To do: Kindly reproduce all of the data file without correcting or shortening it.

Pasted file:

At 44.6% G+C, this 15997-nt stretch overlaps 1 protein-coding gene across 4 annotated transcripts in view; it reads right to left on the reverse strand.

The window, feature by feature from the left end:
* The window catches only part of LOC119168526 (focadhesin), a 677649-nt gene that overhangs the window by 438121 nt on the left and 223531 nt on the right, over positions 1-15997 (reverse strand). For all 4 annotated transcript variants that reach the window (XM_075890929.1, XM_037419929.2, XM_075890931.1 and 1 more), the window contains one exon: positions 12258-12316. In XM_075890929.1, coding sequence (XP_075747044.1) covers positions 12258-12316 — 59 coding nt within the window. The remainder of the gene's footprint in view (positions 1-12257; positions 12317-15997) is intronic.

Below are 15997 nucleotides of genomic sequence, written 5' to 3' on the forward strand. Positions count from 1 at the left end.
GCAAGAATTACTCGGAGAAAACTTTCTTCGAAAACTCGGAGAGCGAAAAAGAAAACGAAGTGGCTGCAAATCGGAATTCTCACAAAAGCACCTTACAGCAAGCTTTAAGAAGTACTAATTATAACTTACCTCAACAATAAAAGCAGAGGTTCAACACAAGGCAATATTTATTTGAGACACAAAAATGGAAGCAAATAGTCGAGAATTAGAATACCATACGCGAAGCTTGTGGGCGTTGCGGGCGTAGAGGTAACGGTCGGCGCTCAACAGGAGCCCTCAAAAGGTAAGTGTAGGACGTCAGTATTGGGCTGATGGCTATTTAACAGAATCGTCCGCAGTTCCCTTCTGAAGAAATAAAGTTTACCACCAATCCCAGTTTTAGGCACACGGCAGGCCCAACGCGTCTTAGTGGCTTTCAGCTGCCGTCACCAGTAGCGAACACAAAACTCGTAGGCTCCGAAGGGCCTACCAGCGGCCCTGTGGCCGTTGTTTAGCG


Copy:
At 44.6% G+C, this 15997-nt stretch overlaps 1 protein-coding gene across 4 annotated transcripts in view; it reads right to left on the reverse strand.

The window, feature by feature from the left end:
* The window catches only part of LOC119168526 (focadhesin), a 677649-nt gene that overhangs the window by 438121 nt on the left and 223531 nt on the right, over positions 1-15997 (reverse strand). For all 4 annotated transcript variants that reach the window (XM_075890929.1, XM_037419929.2, XM_075890931.1 and 1 more), the window contains one exon: positions 12258-12316. In XM_075890929.1, coding sequence (XP_075747044.1) covers positions 12258-12316 — 59 coding nt within the window. The remainder of the gene's footprint in view (positions 1-12257; positions 12317-15997) is intronic.

Below are 15997 nucleotides of genomic sequence, written 5' to 3' on the forward strand. Positions count from 1 at the left end.
GCAAGAATTACTCGGAGAAAACTTTCTTCGAAAACTCGGAGAGCGAAAAAGAAAACGAAGTGGCTGCAAATCGGAATTCTCACAAAAGCACCTTACAGCAAGCTTTAAGAAGTACTAATTATAACTTACCTCAACAATAAAAGCAGAGGTTCAACACAAGGCAATATTTATTTGAGACACAAAAATGGAAGCAAATAGTCGAGAATTAGAATACCATACGCGAAGCTTGTGGGCGTTGCGGGCGTAGAGGTAACGGTCGGCGCTCAACAGGAGCCCTCAAAAGGTAAGTGTAGGACGTCAGTATTGGGCTGATGGCTATTTAACAGAATCGTCCGCAGTTCCCTTCTGAAGAAATAAAGTTTACCACCAATCCCAGTTTTAGGCACACGGCAGGCCCAACGCGTCTTAGTGGCTTTCAGCTGCCGTCACCAGTAGCGAACACAAAACTCGTAGGCTCCGAAGGGCCTACCAGCGGCCCTGTGGCCGTTGTTTAGCG